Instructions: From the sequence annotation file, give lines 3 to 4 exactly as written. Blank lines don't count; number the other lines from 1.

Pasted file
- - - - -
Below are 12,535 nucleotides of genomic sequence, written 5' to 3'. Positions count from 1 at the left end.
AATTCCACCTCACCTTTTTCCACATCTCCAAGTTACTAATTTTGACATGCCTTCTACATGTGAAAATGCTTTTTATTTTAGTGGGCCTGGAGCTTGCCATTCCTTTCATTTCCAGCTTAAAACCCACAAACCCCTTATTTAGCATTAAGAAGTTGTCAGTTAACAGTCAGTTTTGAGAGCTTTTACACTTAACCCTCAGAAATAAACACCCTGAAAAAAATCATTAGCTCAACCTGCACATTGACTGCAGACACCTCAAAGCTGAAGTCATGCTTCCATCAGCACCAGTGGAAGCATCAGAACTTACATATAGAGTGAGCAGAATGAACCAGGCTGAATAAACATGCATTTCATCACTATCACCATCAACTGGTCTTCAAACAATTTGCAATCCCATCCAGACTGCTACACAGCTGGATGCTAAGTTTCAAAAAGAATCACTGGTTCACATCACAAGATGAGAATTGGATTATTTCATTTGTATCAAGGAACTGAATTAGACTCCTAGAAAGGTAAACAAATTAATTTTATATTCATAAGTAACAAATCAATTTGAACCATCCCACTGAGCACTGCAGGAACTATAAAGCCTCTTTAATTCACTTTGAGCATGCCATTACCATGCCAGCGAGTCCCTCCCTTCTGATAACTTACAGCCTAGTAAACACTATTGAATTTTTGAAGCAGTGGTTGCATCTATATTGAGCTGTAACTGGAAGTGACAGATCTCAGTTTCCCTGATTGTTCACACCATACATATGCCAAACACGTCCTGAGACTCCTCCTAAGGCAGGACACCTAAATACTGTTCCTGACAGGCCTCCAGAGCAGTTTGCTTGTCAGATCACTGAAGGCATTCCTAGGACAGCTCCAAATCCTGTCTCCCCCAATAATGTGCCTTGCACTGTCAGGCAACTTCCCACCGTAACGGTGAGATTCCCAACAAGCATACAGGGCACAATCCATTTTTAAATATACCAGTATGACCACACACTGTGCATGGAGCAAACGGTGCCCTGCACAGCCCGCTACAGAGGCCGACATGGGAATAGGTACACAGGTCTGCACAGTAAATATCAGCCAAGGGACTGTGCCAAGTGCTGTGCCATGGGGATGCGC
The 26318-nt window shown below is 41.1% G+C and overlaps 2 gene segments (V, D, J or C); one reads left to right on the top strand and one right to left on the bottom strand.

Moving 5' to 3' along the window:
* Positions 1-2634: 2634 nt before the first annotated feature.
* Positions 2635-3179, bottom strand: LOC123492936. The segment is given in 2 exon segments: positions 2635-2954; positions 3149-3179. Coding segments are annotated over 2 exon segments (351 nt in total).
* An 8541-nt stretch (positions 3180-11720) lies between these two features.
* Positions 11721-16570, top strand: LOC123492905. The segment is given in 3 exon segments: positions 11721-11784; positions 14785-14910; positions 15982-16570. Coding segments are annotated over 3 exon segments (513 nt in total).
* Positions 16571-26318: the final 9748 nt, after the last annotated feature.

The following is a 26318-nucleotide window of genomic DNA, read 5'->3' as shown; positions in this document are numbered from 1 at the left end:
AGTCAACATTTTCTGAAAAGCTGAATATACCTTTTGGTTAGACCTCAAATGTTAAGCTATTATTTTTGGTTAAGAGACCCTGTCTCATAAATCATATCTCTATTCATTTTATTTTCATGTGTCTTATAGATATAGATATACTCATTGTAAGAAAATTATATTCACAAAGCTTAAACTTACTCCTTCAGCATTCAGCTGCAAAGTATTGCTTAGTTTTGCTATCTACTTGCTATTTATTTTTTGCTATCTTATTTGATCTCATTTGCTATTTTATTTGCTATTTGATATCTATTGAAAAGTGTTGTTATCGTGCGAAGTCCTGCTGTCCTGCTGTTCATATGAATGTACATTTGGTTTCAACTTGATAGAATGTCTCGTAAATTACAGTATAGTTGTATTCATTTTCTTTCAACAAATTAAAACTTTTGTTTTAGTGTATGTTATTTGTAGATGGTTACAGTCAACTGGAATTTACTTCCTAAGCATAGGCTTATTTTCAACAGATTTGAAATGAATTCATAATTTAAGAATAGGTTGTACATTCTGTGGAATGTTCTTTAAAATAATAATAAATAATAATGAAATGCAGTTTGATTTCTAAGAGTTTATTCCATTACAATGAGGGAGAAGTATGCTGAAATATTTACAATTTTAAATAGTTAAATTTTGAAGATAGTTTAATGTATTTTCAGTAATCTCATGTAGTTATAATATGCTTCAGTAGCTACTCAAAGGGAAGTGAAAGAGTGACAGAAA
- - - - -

The 26318-nt window shown below is 41.1% G+C and overlaps 2 gene segments (V, D, J or C); one reads left to right on the top strand and one right to left on the bottom strand.

Moving 5' to 3' along the window: